Copy
“Before the Fire” 12x12” mixed media on birch panel, $800
inked bristol sketch coloured with alcohol-based markers on handmade paper collage background
A TIME FOR TRANSFORMATIONS
FOX SPIRIT DESIGN STUDIO UPDATE:
SEPTEMBER, 2018
Anjuli - Fox Spirit Design

making narrative art for the curious in the wild Montana woodlands -
one-of-a-kind pieces whose layered details reveal an embedded story
Welcome to the 6th Fox Spirit Design official Studio Update - thanks for being my audience seeds! I think we’re going to grow great things together.

SPECIAL ANNOUNCEMENT:
Remember all that work I put in toward earning my certification from the Montana Arts Council? Well, it paid off - here's my official medallion! Thanks to all of you for your support and encouragement during the process - it continues to mean the world to me.

This newsletter's featured piece "Before the Fire" is the one I submitted with my MAP "toolbox" for certification, and it's still a favourite of mine.

 
Doodle & Drabble of the Month

Drabble (n.): a piece of microfiction precisely 100 words in length.
These will be a mixture - some finished pieces, and others concept sketches from my journal, so you can get a glimpse of the process from idea to completion.
Where the Wild Things Are

Branching path, quiet pool: the wood is full of secrets.
How do you know that you have seen
every footprint that marks those meandering trails
when no one like you is watching?
Some lives are too wild
to be caught on film; instead they inhabit
the shadowed edges of the stories that we can’t seem to stop telling
no matter how much we tell ourselves we don’t believe them
anymore
and that there is no place for that kind of magic
or mystery
in this world of answers.
In the wild places, I think maybe
they never needed our permission.
[Above & Below: henna highlights from this year's summer vending season]

Where to Find My Work

Fox Spirit Design spent the summer making weekly appearances at the Eureka Farmers Market and our annual weekend at the Lincoln Co. Fair in August, and I finished out the season with the Peace Festival at the Ewam Garden of 1000 Buddhas. Now I'm planning to take a couple months off from vending and work on things around the studio - my website, plans for the upcoming seasons, and most importantly, making some new art!

I realise I've been a little quiet this summer online, but there's plenty brewing behind-the-scenes, and soon you'll be seeing more of what I've been working on. To be honest, summer isn't my best season; I'm a winter child, and the heat goes hard on me. Unfortunately, it's also the busy time of year for our little seasonal tourist economy here, so I've been picking up extra shifts at my day job while the throngs are here, and I've had less time and energy for creative pursuits these last couple months or so. Luckily, autumn is finally here!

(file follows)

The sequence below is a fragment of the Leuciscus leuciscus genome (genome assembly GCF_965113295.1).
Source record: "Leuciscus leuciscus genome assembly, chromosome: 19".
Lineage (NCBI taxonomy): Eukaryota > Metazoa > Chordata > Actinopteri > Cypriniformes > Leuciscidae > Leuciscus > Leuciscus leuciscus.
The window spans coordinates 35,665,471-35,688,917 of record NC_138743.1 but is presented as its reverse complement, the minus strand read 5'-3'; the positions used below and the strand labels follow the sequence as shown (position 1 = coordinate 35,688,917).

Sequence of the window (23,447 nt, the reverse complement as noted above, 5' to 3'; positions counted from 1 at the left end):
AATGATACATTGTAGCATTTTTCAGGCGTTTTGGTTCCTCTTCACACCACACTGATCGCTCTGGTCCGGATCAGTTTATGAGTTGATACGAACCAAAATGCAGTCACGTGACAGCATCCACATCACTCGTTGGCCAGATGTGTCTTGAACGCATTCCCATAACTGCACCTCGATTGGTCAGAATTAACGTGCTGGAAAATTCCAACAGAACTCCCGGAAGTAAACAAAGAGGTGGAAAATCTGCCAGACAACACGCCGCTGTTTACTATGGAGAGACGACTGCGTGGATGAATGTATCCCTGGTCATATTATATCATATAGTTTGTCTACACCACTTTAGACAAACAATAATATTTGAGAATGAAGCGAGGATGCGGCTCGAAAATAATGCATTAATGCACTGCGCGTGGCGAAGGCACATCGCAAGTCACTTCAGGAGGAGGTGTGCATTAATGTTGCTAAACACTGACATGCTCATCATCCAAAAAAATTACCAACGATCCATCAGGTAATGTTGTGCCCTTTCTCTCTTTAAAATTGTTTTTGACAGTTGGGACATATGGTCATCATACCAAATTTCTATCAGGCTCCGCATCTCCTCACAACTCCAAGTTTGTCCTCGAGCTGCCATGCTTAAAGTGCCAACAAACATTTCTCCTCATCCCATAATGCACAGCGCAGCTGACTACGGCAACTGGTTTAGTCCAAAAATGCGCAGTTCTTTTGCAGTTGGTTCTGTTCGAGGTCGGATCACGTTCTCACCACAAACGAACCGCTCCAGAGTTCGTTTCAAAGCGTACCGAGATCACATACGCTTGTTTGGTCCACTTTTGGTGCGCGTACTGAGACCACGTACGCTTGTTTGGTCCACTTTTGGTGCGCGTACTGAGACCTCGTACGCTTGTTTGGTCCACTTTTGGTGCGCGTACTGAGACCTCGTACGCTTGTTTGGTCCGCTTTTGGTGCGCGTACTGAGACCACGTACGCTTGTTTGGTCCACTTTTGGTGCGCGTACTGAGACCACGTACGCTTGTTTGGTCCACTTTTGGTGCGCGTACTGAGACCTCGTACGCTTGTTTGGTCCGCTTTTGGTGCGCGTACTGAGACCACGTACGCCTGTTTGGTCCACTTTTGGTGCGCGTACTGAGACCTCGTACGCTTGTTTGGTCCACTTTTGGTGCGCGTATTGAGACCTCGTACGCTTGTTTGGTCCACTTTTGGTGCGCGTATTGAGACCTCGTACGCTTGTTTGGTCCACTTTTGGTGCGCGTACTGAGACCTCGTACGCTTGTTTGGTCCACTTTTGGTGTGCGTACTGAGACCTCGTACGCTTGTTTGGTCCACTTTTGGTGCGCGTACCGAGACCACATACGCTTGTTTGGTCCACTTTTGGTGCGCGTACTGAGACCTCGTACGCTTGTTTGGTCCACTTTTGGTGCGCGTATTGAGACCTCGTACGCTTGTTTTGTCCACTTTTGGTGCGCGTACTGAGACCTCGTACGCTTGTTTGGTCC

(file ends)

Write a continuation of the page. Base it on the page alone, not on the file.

For October this year I'm going to try #Inktober - 31 ink sketches in 31 days, and I'll be posting the results on my Instagram feed as well as running some special offers on Patreon. I think it will be a good way to get back in practice with some good habits, and also be a good warmup for finishing some pieces I've been working on to be ready for this winter.
 
[Above: Squirk on a Stack of Books - sketching over coffee with the grandparents]

From the Sketchbook: Bare Beginnings

I'm gearing up with some practice sketches for #Inktober next month - I'll be doing daily sketches and posting them on my social media accounts. If you're on Instagram, follow @foxspiritdesign and vote for your favourites - they might become future finished pieces!

Even better, I'll be giving away the sketches to new patrons who subscribe to my Patreon account, so if you haven't checked it out yet, consider signing up in October!
Patronage tiers start as low as $1/mo. and provide me with income that keeps the studio lights on and my art supplies in stock, so please consider joining my community of patrons yourself, and if you have friends who might enjoy my work, please share it with them as well! Patreon is a crowdfunding model, so it relies on the existence of a crowd - a large group of people each making small contributions to create a big difference. The best part is, it lets real people decide what kind of creative output - what kind of art art - they want to see more of in the world, and provide resources to those artists.

And now, without further ado, allow me to present this month’s…
[Above: “Before the Fire” 12x12” ink and bristol cutout on board with handmade paper & acrylic accents.
This piece pops in any light; it has a subtle glimmer from the metallic accents on the edges, and the tail has certain shades in the fluorescent range that really make it vibrant. In addition, the cutout style lends a slight three-dimensional effect.
Instead of being framed, this piece has a 1” deep edge where the background wraps in a continuation of the aesthetic; it is meant to be hung as is.]


Featured Piece